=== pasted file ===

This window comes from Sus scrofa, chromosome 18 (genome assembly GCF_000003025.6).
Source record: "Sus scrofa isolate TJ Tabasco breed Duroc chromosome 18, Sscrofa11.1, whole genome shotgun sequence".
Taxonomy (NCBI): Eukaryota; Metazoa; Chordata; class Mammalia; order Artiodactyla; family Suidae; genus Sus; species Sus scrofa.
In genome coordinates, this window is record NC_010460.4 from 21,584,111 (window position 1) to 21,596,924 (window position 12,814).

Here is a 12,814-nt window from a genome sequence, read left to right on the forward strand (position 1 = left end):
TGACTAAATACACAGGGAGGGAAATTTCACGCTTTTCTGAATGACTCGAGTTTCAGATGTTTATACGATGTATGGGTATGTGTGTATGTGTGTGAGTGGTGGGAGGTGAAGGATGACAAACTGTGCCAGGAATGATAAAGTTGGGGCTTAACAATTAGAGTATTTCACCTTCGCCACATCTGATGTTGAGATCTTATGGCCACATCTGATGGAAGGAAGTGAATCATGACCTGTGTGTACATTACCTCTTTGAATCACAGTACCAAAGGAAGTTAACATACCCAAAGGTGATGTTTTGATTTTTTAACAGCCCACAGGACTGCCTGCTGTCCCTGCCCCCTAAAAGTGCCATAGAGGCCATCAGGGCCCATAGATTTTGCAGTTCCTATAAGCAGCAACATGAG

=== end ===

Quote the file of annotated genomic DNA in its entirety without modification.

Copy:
This window comes from Sus scrofa, chromosome 18 (genome assembly GCF_000003025.6).
Source record: "Sus scrofa isolate TJ Tabasco breed Duroc chromosome 18, Sscrofa11.1, whole genome shotgun sequence".
Taxonomy (NCBI): Eukaryota; Metazoa; Chordata; class Mammalia; order Artiodactyla; family Suidae; genus Sus; species Sus scrofa.
In genome coordinates, this window is record NC_010460.4 from 21,584,111 (window position 1) to 21,596,924 (window position 12,814).

Here is a 12,814-nt window from a genome sequence, read left to right on the forward strand (position 1 = left end):
TGACTAAATACACAGGGAGGGAAATTTCACGCTTTTCTGAATGACTCGAGTTTCAGATGTTTATACGATGTATGGGTATGTGTGTATGTGTGTGAGTGGTGGGAGGTGAAGGATGACAAACTGTGCCAGGAATGATAAAGTTGGGGCTTAACAATTAGAGTATTTCACCTTCGCCACATCTGATGTTGAGATCTTATGGCCACATCTGATGGAAGGAAGTGAATCATGACCTGTGTGTACATTACCTCTTTGAATCACAGTACCAAAGGAAGTTAACATACCCAAAGGTGATGTTTTGATTTTTTAACAGCCCACAGGACTGCCTGCTGTCCCTGCCCCCTAAAAGTGCCATAGAGGCCATCAGGGCCCATAGATTTTGCAGTTCCTATAAGCAGCAACATGAG